“The one before that I broke when I was scuba diving off Catalina,” he said.
The Millers moved into their solar-powered dream house on Pine Flat Road on Christmas Eve, 1990.
“We had no sheetrock on the walls, but it was insulated,” Miller said.
Social creatures, the Millers had friends up to the house, and it wasn’t long before people asked Miller to build them something like what they saw.
“I started out as a handyman, then a contractor. I still work, but mostly I do consulting. I talk a lot!” he said.
Miller remodeled houses, changed light fixtures and built decks, while Betty busied herself with art, volunteering and the garden club. They entertained, tried their hand at winemaking, and enjoyed their perch on Pine Flat. When Betty died in December 2016, Miller mourned her, but focused on the good life they’d had.
Two years later, a stroke slowed him down a bit, but not for long. His niece, Sydney Spencer, moved in to the guest cottage to “watch over him” but ended up running after him at multiple events.
On the night his house burned, Miller evacuated with his niece and his cat, but a neighbor stayed home and they heard the next day that the house was lost.
“The wind was over 40 miles an hour and gusting,” Miller said. “The wind blew the double-pane windows out of the house, it caught fire inside and the roof collapsed.”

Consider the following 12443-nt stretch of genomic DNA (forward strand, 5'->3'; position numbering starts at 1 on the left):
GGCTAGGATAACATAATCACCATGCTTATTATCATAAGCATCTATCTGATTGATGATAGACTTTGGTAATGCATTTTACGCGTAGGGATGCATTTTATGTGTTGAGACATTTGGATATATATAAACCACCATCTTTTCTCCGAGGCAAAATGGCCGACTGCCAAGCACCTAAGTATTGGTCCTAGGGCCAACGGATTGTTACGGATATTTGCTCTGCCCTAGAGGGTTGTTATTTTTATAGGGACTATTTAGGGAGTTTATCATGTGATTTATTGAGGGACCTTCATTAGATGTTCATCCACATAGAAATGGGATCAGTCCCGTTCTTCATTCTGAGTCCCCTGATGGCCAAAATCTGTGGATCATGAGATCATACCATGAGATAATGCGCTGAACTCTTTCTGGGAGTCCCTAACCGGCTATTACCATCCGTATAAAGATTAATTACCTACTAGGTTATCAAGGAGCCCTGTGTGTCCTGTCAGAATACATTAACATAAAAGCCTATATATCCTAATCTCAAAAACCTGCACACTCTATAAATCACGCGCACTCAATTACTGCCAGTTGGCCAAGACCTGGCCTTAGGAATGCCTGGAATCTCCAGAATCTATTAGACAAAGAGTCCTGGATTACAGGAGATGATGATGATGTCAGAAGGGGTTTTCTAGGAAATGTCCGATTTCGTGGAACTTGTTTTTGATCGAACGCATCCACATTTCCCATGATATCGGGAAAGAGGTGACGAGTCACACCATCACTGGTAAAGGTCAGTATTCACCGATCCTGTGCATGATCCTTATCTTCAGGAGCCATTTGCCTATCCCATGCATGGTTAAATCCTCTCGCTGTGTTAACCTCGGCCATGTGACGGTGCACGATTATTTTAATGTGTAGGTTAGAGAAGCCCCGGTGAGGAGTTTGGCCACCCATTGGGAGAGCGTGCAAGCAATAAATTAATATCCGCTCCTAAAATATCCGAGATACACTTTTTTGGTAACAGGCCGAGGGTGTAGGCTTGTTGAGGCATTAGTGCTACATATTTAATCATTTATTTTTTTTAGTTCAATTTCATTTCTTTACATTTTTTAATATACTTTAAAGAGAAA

As he does with other setbacks, Miller doesn’t hide or flinch from the pain.
“It was a hell of a loss. You put 30 years of blood, sweat and tears into something and one morning it’s gone in less than an hour,” he said.
He also shakes it off and moves on. Despite being 89 years old, the spry Miller intends to rebuild his house. He’s grateful that a friend advised him to re-evaluate his homeowner’s insurance and that his insurance agent helped.
“When you build in a forest, you know that there are fires, but I think I have enough to rebuild. I can’t do it myself, but my nephew is a contractor and he’s going to help. He’s only 71,” Miller adds with a laugh.
Miller is grateful for the community rallying around him. He lost all his tools, except his trusty Makita cordless drill, but clients are giving him tools and, “I know who to borrow from,” until the insurance company helps him buy new gear.
The mortgage company where his daughter works is getting him a new Uncle Sam outfit, plus the company owner donated $2,500 and gave Miller his coveted ticket to the Big Game (Stanford vs Cal) this weekend.
The farmers market organized a donation box when Miller kept his promise to emcee the annual pumpkin festival this year and other friends are helping out.
Miller admits that age has slowed him down a bit, but he figures he has time left.
“When my great-grandmother was 104 I went to visit her and I told her I was going to outlive her, so I’ll still be around until at least 105,” he said.
Do the setbacks in his life make him despair?
“No,” Miller said after a pause. “It’s easy to be upbeat. Otherwise, you cry, and I don’t like to cry.”